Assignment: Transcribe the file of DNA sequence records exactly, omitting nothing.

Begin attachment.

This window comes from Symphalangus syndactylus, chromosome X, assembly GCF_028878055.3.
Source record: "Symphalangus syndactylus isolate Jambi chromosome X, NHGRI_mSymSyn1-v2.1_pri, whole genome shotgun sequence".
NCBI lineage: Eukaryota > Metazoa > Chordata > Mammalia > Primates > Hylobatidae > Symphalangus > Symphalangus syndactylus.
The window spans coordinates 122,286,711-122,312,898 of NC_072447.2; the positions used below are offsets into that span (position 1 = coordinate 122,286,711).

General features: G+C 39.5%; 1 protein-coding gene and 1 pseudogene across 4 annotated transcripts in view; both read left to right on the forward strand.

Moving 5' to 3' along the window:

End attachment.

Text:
This window comes from Symphalangus syndactylus, chromosome X, assembly GCF_028878055.3.
Source record: "Symphalangus syndactylus isolate Jambi chromosome X, NHGRI_mSymSyn1-v2.1_pri, whole genome shotgun sequence".
NCBI lineage: Eukaryota > Metazoa > Chordata > Mammalia > Primates > Hylobatidae > Symphalangus > Symphalangus syndactylus.
The window spans coordinates 122,286,711-122,312,898 of NC_072447.2; the positions used below are offsets into that span (position 1 = coordinate 122,286,711).

General features: G+C 39.5%; 1 protein-coding gene and 1 pseudogene across 4 annotated transcripts in view; both read left to right on the forward strand.

Moving 5' to 3' along the window: